08 August, 2012

Feel the Heat! with I Heart Cooking Club

Chipotles in Adobo

I while ago I decided that if you couldn't make it at home, you probably shouldn't be eating it.  I was sick and tired of preservatives and chemicals in my food, hormones in my meat and dairy products.  I went a whole month on a Raw Vegetarian diet and I never felt better in my life!  Of course I still eat meat, but a lot less than I used to.  I have more of an appreciation for the foods that we eat, and I enjoy them more knowing that we made them.  So... I miss Cheetos every now and then... but I discovered that marshmallows are extremely easy to make and taste much better when made at home.  Most of the treats out there are relatively easy to make at home and taste much better when you do; Little Debbie's, Hostess Cupcakes, crackers & graham crackers, marshmallows  canned tuna, fruit leather, pickle relish... the list goes on and on.  I even have a friend from Elementary school Stephanie who learned how to make her own Nutella!

So what does this all have to do with chilies?  I am addicted to Tinga!  It is a shredded Chicken dish soaked in a savory chili based sauce.  You can serve it as your main dish, or a snack on tostadas. When Boris and I first started dating he would make me a sandwich with Creama on on side of the bread and Tinga on the other for a rushing out the door breakfast.  It is super flavorful and very easy to make.  Rick has a super easy recipe to follow in Authentic Mexican that calls for a couple of Chipotle Chilies in Adobo Sauce.  I had been buying tiny cans of Chipotles in order to make Tinga on a regular basis.  But it tasted like TIN :P Bleck!  I got to thinking about it and I had to ask myself, why in the hell am I wasting my money?  I special ordered some chipotles chilies from our produce vendor at the Tiangis, picked up the ingredients for the Adobo and trotted on back home.

This is a really easy recipe to follow.  I recommend removing the stems and the seeds from the chilies in preparing your adobo if you plan on using it for Chipotles as I did.  Chipotles are very spicy and you will have plenty of heat from them when you combine the two.  You do not want battling chilies fueled by vinegar in your jar... even if you like really spicy things it is an uncomfortable situation you do not want to be in. When you purchase your chipotles try to order the long ones.  There are two kinds, short and fat and then there are the long ones.  The longer chipotles have more flavor and a touch less heat.  I unfortunately did not specify when I ordered my chilies and ended up with the short fat ones.  It is hardly a husk of chili surrounding the seeds.  I nearly singed my nose hairs off just opening the bag.  I then spent most of the afternoon with gloved hands removing the seeds and stems from these tiny little chilies.

Adobo by Rick Bayless from Authentic Mexican
8 cloves garlic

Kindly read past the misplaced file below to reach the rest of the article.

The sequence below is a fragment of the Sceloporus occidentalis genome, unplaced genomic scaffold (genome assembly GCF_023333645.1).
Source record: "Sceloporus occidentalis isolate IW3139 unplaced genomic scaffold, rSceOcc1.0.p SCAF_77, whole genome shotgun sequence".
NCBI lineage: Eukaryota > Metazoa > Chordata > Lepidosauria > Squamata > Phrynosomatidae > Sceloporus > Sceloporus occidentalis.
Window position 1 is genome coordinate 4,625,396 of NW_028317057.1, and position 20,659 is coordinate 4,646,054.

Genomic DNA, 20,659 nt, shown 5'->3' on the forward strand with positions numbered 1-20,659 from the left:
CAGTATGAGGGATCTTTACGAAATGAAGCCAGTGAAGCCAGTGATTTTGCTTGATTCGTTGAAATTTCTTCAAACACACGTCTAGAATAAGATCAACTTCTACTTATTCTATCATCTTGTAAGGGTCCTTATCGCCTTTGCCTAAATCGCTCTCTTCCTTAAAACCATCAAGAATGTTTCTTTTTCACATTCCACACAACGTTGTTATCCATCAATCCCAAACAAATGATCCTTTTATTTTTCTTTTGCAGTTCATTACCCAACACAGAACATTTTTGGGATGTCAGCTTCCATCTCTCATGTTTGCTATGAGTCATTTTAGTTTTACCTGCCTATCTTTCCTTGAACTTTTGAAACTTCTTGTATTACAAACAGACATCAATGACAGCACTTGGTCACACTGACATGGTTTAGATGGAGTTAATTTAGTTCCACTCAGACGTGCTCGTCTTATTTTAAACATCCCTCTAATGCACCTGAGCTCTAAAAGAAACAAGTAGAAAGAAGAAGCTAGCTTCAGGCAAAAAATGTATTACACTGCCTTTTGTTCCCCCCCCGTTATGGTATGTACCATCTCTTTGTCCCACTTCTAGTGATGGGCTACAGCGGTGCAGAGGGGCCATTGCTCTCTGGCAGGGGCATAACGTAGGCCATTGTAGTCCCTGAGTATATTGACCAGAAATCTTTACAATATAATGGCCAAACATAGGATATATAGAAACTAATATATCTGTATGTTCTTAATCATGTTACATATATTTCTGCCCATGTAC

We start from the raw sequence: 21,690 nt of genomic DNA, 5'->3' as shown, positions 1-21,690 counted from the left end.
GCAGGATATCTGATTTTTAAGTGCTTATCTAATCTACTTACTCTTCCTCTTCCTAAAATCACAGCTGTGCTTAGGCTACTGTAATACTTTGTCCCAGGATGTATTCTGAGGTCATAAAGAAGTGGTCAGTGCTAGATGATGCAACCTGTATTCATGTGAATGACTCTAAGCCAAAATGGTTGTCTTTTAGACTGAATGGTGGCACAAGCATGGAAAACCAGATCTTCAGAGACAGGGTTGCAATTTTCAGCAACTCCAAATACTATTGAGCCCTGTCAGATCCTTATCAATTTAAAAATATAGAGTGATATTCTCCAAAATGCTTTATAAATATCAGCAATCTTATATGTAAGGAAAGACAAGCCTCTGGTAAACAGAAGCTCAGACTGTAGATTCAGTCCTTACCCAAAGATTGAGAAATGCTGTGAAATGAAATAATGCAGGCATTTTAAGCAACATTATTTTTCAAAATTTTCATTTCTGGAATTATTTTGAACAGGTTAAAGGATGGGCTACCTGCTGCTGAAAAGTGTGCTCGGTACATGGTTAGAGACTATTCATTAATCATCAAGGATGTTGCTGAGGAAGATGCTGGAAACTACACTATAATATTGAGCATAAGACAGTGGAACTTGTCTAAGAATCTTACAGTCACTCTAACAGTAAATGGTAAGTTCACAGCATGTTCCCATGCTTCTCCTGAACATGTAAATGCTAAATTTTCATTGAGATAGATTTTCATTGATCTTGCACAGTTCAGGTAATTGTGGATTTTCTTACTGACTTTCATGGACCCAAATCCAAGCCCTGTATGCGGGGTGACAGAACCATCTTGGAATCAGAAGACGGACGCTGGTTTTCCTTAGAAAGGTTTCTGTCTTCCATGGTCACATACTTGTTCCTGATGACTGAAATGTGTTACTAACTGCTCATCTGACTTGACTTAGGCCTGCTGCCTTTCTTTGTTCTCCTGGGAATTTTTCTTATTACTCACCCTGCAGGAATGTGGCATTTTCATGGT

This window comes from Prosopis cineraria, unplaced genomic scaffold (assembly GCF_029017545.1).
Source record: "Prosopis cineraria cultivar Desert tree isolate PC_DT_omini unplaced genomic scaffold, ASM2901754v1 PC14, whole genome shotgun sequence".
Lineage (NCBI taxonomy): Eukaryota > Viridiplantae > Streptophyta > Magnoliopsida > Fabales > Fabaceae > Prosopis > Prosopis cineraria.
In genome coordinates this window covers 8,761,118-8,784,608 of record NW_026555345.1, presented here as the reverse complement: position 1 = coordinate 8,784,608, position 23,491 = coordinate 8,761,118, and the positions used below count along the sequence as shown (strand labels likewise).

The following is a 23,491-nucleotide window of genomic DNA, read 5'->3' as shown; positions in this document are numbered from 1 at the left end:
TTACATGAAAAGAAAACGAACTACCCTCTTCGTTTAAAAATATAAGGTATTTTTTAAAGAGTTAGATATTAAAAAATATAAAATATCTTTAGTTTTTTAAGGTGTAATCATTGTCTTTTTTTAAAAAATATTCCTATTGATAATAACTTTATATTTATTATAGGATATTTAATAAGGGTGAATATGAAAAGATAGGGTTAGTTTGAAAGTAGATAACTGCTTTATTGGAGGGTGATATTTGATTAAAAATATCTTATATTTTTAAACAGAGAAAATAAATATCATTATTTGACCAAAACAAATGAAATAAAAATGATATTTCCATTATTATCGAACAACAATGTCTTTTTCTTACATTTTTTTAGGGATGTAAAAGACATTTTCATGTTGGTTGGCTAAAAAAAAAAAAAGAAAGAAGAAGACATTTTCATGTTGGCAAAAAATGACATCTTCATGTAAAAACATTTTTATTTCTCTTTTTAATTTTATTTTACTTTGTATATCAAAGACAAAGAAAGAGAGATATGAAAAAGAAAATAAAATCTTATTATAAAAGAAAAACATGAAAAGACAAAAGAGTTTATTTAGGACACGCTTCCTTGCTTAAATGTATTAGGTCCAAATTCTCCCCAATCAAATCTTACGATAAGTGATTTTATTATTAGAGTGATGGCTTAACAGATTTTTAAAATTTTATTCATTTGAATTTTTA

4 medium dried chiles anchos, cleaned
6 medium dried chiles guajillos, cleaned
1/2 inch cinnamon stick (or 1/2 teaspoon ground)
1 clove (or a pinch ground)
10 black peppercorns (or a scant 1/4 teaspoon ground)
2 large bay leaves, broken up
1/8 teaspoon cumin seeds (or a generous 1/8teaspoon ground)
1/2 teaspoon dried oregano
1/2 teaspoon dried thyme
1 1/2 teaspoons salt
1/4 cup cider vinegar

Gathering all the ingredients
To clean chilies (remove the seeds, stems and veins) I like to use my kitchen shears.  I  twist the top and give it a pull, this removes the stem and a good part of the seeds.  Then I cut a slit along the length of the chili to open it up.  From there I can shake out the seeds.  To remove the veins which are the spiciest part of the chili I carefully cut along the vein with the very tip of the shears, sort of dragging them along to pull the vein up and away from the chili.

1).   Toasting the chilies and garlic.  Roast the garlic cloves on a griddle or heavy skillet over medium heat, turning frequently, until blackened in spots and very soft, about 15 minutes.  Remove, cool, skin and roughly chopped.
While the garlic is roasting, tear the chilies into flat pieces and toast them a few at a time:  Use a metal spatula to press them firmly against the hot surface for a few seconds, until they blister, crackle and change color, then flip them over and press them flat to toast the other side.

2).   Soaking the chilies.  Break the chilies into a small bowl, cover with boiling water, weight with a plate to keep submerged and soak 30 minutes.  Drain, tear into smaller pieces, place in a blender jar and add the garlic.

3).   Finishing the adobo.  In a mortar or spice grinder, pulverize the cinnamon, cloves, peppercorns, bay leaves and cumin.  Add to the chiles along with the oregano, thyme, salt, vinegar and 3 tablespoons water.  With a long series of blender pulses, reduce the mixture to a paste:  Run the blender for a few seconds until the mixture clogs, then scrape down the sides with a spatula and stir; repeat a dozen times or more until the mixture is smooth.  Don't add water unless absolutely necessary or this marinating paste won't do its job well.  Strain the paste through  a medium- mesh sieve into a noncorrosive container with a tight-fitting lid.  Cover and refrigerate.

To make the Chipoltes in Adobo.  I added the water from the chilies (instead of straining it).  I needed it runny in order for the chipotles to reconstitute.  I tossed the chipotles in the adobo then packed them into a mason jar.  I let them sit out on the counter until everything had completely cooled.  Then I stored them in the refrigerator.  It took a few days for the chipotles to soak up the adobo.  

Use them to make Tinga or dress up a sandwich or quesadilla.... OR...visit here for another snack inspired treat!

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